A: The first thing to do, if you havent already, is have the termites identified. We have approximately 17 species of termites in Arizona and only three types that are considered to be potential problems. Two of them, drywood and dampwood, are minor problems in some circumstances. The third type, the subterranean termites are a bigger deal. If you have subterranean termites, there are several methods to manage them and there are pros and cons to each type of subterranean termite management method. Sentricon is one of the most used bait systems. Baits are especially good for people that dislike the idea of a chemical barrier around their home for whatever reason. Bait systems are more expensive than chemical treatments, require more frequent monitoring, and may take longer to be effective, leaving the house at risk; since there is no good way to make the termites discover the bait. In some situations a combination of baits and spot-treating with insecticides is a good idea. Once discovered by the termites, these baits are reported to be as effective as chemical treatments.
Q: I have a mature pine tree in my backyard. Some people say it is an Aleppo. It is close to 50 feet high (40 for sure). It has grown for 25 years or so. My question involves watering. For the past several years I have diverted all the rainfall from my nearby patio roof to the drip line of this pine tree. This rain crock holds 200 gallons. And fills many times a year. The tree has responded to the extra water by putting on thick new growth several times. (The pollen coats everything with a thick dust!) This monsoon season has added water just as rainfall plus the added runoff water. (My backyard has received about 7 inches of rainfall this monsoon). I guess my question would be can a pine tree be watered too much? The soil drains well water soaks in very well. My concern might be that the tree becomes to big for its britches. If it becomes larger and larger with this new growth, what happens if the extra water stops? (I wont live forever). If the extra water stops or if even the rainfall totals drop, how will this larger version of this tree cope?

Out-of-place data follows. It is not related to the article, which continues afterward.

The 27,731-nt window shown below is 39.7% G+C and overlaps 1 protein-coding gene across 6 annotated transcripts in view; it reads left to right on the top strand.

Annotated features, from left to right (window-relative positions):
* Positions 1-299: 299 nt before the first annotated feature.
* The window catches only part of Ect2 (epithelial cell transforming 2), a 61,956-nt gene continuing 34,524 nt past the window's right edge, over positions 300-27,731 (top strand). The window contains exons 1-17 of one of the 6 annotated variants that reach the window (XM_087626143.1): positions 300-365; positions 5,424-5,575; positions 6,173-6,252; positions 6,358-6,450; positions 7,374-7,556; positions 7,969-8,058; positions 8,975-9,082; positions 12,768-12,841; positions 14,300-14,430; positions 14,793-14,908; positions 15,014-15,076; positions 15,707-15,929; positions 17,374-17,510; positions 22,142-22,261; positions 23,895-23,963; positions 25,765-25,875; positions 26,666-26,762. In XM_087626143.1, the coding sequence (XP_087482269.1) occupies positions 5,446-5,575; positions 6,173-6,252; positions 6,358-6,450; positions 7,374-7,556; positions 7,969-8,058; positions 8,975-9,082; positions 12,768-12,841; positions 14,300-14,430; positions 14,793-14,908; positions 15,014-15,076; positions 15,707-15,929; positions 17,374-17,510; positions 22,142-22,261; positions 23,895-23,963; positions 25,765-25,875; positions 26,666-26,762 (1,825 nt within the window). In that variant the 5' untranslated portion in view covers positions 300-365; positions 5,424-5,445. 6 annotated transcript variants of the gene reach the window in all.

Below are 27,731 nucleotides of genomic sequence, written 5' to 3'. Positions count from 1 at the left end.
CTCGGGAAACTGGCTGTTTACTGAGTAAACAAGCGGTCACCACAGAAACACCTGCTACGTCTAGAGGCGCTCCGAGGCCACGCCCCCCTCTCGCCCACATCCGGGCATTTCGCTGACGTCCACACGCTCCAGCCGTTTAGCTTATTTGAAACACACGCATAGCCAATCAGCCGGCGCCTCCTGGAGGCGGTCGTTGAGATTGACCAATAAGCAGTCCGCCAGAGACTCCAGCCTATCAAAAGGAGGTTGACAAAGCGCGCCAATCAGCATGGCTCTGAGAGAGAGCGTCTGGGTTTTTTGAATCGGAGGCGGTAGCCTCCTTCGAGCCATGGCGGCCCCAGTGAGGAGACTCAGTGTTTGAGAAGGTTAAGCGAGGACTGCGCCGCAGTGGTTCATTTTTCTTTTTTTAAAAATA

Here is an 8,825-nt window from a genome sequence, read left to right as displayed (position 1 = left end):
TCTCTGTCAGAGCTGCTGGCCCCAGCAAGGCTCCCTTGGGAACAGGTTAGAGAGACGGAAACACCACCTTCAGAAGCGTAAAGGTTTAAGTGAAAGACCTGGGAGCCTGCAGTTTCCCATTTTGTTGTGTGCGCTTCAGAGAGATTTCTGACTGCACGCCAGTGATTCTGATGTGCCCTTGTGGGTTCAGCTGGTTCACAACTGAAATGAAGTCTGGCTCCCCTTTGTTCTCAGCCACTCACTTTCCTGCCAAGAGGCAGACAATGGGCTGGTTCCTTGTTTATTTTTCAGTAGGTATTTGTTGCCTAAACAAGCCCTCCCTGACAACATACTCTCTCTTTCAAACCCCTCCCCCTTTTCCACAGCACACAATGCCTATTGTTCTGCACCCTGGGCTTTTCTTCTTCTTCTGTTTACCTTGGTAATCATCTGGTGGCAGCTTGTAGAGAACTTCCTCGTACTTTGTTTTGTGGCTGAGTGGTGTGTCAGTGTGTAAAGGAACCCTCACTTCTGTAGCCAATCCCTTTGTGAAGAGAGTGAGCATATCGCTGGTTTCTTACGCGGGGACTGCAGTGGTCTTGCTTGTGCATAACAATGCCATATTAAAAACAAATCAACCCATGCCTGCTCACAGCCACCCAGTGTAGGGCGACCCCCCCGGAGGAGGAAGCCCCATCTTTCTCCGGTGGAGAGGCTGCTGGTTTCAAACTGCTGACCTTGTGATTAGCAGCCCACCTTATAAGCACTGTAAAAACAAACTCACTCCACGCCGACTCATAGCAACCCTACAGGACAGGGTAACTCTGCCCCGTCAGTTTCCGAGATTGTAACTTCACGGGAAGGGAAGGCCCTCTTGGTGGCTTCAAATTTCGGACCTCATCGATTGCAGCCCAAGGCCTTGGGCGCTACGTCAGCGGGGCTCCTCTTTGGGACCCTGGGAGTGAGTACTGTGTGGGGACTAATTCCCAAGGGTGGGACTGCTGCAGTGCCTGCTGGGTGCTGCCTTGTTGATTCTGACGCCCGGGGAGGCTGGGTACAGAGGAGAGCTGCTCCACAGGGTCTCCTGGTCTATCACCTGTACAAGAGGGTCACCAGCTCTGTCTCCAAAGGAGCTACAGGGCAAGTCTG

A: The short answer is yes; most plants that dont naturally grow in standing water can be watered too much. Mature pines need quite a bit of water so I doubt yours is at risk unless your drainage is slow and the roots end up in standing water. The risk is as you described: if the water stops, the tree may suffer from drought. This is currently happening all around us, as these mature pines dont often receive enough water, especially in the winter. The result is often that the trees become susceptible to secondary pests such as bark beetles. So you better plan to live longer to protect that tree.
Q: Our fig tree fruit is covered with green fig beetles and a nearby grape vine is being destroyed as they try to get to the residual grapes that are still there. Can you suggest a nontoxic way to get rid of these?
A: Unfortunately, there is not a good way to get rid of fig beetles (Cotinis nitida), toxic or nontoxic. Because they can fly and feed on a variety of plants, they are difficult to manage. The best method is to protect individual plants or fruit with a barrier such as fine mesh netting. Some people fasten net bags around stems with fruit to protect them. Ive also seen one person use plastic clamshell containers that you might find at a salad bar. Then you can reuse them to serve the ripe fruit.
Peter L. Warren is an entomologist and certified arborist specializing in landscape management and pest management. Questions may be emailed to firstname.lastname@example.org.